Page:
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The Africa, Caribbean, Pacific-European Union (ACP-EU) Joint Parliamentary Assembly sitting in Maputo City, Mozambique on 2 November voted to let Uganda proceed with implementing the East African Crude Oil Pipeline Project (EACOP) 

AdobeStock 168480678The amendment was passed at the Africa, Caribbean, Pacific-European Union (ACP-EU) Joint Parliamentary Assembly. (Image Source: Adobe Stock)

The ACP-EU resolution now waters down an earlier stance by the European Parliament that had expressed 'grave concern' around alleged human rights violations in Uganda and Tanzania, linked to the Lake Albert project. 

The project comprises upstream investments – Tilenga, Kingfisher and the East African Crude Oil Pipeline (EACOP) running to the Tanzanian port of Tanga.

The ACP-EU Assembly, which brings together an equal number of elected MPs from the African, Caribbean and Pacific (ACP) states and Members of the European Parliament, made changes to 'Operative Clause 5' of its Resolution on the Global Challenges of Climate Change Cooperation for Adaptation and Migration.

The Resolution was passed ahead of the 27th United Nations Climate Change Conference, and initially called for a ban on all new oil exploration projects. It read in part, “…achieving the 1.5 ° C target, requires that no new oil gases fields be approved, nor any new coal mine or extensions to existing ones.”

However, Uganda's Deputy Speaker, Thomas Tayebwa convinced member states to make changes in the resolution, to allow a global 'just transition' to renewable energy.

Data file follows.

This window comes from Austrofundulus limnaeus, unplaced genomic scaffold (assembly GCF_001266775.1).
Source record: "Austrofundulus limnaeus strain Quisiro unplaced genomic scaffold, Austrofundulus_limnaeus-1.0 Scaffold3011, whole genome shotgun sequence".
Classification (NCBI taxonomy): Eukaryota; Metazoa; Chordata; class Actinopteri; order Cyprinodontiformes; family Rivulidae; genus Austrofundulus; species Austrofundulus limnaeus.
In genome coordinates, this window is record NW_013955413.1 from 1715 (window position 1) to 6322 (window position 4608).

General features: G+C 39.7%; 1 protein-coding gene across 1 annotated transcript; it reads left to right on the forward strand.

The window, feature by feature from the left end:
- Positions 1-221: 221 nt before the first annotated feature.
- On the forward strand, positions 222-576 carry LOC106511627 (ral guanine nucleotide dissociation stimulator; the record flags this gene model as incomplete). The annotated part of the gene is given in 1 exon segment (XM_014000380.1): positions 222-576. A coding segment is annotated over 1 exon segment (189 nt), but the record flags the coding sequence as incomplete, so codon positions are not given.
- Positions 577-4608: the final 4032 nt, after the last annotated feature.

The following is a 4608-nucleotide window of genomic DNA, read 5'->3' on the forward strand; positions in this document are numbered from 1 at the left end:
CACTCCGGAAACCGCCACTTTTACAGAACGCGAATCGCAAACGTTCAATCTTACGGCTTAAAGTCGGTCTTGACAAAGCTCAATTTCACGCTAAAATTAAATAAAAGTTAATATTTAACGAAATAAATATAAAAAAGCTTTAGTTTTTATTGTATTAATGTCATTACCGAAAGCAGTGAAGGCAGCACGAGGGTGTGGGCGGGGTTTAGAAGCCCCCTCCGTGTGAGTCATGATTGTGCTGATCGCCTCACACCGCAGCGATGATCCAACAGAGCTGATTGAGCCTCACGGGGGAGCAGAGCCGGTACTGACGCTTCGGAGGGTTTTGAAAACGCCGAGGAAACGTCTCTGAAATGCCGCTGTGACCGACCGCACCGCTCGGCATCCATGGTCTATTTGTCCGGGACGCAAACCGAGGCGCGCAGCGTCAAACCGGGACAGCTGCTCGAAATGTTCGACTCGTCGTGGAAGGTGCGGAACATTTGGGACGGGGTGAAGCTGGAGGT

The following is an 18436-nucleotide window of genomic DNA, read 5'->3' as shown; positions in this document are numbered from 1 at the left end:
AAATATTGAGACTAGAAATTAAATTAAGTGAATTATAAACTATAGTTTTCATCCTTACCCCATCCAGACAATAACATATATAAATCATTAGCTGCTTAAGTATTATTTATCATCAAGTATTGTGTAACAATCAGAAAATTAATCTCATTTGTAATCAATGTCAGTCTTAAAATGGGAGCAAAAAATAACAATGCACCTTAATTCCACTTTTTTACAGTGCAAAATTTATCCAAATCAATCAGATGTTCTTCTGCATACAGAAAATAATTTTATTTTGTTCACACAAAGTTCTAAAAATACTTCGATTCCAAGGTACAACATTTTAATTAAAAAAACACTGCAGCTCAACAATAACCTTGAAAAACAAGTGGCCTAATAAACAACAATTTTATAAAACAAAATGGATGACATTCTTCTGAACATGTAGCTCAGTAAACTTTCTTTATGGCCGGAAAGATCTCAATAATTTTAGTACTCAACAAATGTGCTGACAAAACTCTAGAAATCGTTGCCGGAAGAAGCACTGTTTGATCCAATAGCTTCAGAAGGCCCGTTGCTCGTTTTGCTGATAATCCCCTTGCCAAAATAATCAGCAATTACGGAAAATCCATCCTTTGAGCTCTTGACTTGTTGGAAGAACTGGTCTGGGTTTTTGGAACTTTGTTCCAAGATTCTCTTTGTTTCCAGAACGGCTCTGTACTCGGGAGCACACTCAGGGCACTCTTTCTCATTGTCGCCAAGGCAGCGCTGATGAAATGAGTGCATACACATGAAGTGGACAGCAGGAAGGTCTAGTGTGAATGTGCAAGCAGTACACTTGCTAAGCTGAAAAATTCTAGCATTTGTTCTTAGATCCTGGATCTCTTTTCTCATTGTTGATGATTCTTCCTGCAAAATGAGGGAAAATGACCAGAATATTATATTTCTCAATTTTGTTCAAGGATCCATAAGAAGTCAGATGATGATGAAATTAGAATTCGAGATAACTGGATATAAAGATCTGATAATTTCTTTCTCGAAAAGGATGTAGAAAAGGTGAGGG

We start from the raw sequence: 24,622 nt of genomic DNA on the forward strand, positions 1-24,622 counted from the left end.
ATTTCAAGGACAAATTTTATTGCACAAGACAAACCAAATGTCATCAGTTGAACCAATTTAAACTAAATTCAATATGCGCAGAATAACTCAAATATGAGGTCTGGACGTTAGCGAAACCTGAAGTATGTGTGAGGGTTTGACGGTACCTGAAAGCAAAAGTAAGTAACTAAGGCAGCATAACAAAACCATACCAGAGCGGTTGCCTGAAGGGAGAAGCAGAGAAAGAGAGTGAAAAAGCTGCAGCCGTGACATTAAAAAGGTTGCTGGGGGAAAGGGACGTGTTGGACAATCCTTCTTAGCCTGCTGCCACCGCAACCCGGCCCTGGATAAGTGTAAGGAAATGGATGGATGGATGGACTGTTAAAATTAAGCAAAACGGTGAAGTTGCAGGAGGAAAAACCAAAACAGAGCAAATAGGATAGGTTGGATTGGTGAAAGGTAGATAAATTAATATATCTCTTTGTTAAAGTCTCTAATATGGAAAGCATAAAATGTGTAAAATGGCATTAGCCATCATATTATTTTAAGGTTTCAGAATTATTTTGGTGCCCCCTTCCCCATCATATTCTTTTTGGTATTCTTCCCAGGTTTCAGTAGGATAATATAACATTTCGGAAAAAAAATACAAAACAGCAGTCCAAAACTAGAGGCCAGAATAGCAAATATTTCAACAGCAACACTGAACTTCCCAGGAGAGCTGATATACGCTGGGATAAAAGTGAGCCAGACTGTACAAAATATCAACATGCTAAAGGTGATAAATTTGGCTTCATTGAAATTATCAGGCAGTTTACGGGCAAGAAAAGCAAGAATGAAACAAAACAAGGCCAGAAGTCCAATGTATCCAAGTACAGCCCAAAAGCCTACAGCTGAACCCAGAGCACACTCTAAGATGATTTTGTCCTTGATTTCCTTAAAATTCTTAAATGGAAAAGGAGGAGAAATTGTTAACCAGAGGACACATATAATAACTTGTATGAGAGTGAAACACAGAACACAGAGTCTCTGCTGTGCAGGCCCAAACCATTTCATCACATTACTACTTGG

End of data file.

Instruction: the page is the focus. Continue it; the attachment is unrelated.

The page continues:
The parliament in the new amendment as such 'acknowledged the importance of fair phase out and gradual transition from fossil fuels to renewable energy, stressing that achieving the 1.5° C target requires the drastic scaling up of renewable energy and supporting a global just transition'.

Tayebwa said, while announcing the good news, that the Ugandan MPs 'burnt the mid night candle' lobbying for the amendment.

The amendment, Tayebwa said, was tabled by Tanzanian Deputy Speaker Musa Azzan Zungu and Edmund Hinkson of Barbados.

Tayebwa described the vote as a 'big win for EACOP'.

The EU decision was widely condemned by Uganda and Tanzania.

TotalEnergies, a shareholder in Tilenga and EACOP, dismissed the resolution, arguing that the world was 'hungry' for energy.  Moreover, most of the environmental concerns, it added, were addressed in the environmental social impact assessment activities and biodiversity action plan. TotalEnergies' partner on the project, CNOOC Uganda Limited, also defended the project. 

“We are committed to delivering first oil to Uganda and there’s no turning back,” a CNOOC official stated.

Tayebwa disclosed that the Ugandan legislators held a fruitful engagement with EU colleagues on climate change and registered 'our disappointment with their recent unilateral resolution on EACOP'.

Malte Lenz Gallée, a member of the European Parliament, who was also part of a four-member EU Parliamentarians’ team, which visited Uganda at the end of July 2022 on a fact-finding mission, accepted the outcome of the ACP-EU vote. 

The EACOP measuring 1,443 kms will transport crude oil from Kabaale in Hoima District in Uganda to the Chongoleani Peninsula near Tanga port in Tanzania from where it will proceed to the international market. 

*Excerpts from a slightly abridged article by Alex Esagala, Parliament of Uganda